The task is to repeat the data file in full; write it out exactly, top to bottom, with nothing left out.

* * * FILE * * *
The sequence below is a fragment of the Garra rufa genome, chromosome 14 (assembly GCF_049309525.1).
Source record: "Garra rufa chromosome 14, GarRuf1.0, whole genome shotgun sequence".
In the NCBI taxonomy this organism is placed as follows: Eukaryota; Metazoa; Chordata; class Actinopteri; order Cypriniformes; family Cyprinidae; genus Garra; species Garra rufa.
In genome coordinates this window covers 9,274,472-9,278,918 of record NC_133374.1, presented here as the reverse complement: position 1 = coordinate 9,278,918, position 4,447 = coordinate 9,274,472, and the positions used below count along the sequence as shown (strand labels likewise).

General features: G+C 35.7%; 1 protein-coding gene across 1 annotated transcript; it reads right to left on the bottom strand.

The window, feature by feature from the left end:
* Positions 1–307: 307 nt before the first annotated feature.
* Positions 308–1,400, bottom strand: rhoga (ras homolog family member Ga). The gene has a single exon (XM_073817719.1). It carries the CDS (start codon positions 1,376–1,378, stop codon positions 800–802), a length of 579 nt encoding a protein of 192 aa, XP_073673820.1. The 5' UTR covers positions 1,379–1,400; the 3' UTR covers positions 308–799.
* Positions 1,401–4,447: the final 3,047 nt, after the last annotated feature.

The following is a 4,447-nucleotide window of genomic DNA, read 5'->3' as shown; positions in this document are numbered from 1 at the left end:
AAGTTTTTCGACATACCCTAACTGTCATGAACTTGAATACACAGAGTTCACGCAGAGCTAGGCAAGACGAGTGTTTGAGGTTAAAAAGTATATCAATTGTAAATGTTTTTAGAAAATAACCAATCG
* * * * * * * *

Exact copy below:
The sequence below is a fragment of the Garra rufa genome, chromosome 14 (assembly GCF_049309525.1).
Source record: "Garra rufa chromosome 14, GarRuf1.0, whole genome shotgun sequence".
In the NCBI taxonomy this organism is placed as follows: Eukaryota; Metazoa; Chordata; class Actinopteri; order Cypriniformes; family Cyprinidae; genus Garra; species Garra rufa.
In genome coordinates this window covers 9,274,472-9,278,918 of record NC_133374.1, presented here as the reverse complement: position 1 = coordinate 9,278,918, position 4,447 = coordinate 9,274,472, and the positions used below count along the sequence as shown (strand labels likewise).

General features: G+C 35.7%; 1 protein-coding gene across 1 annotated transcript; it reads right to left on the bottom strand.

The window, feature by feature from the left end:
* Positions 1–307: 307 nt before the first annotated feature.
* Positions 308–1,400, bottom strand: rhoga (ras homolog family member Ga). The gene has a single exon (XM_073817719.1). It carries the CDS (start codon positions 1,376–1,378, stop codon positions 800–802), a length of 579 nt encoding a protein of 192 aa, XP_073673820.1. The 5' UTR covers positions 1,379–1,400; the 3' UTR covers positions 308–799.
* Positions 1,401–4,447: the final 3,047 nt, after the last annotated feature.

The following is a 4,447-nucleotide window of genomic DNA, read 5'->3' as shown; positions in this document are numbered from 1 at the left end:
AAGTTTTTCGACATACCCTAACTGTCATGAACTTGAATACACAGAGTTCACGCAGAGCTAGGCAAGACGAGTGTTTGAGGTTAAAAAGTATATCAATTGTAAATGTTTTTAGAAAATAACCAATCG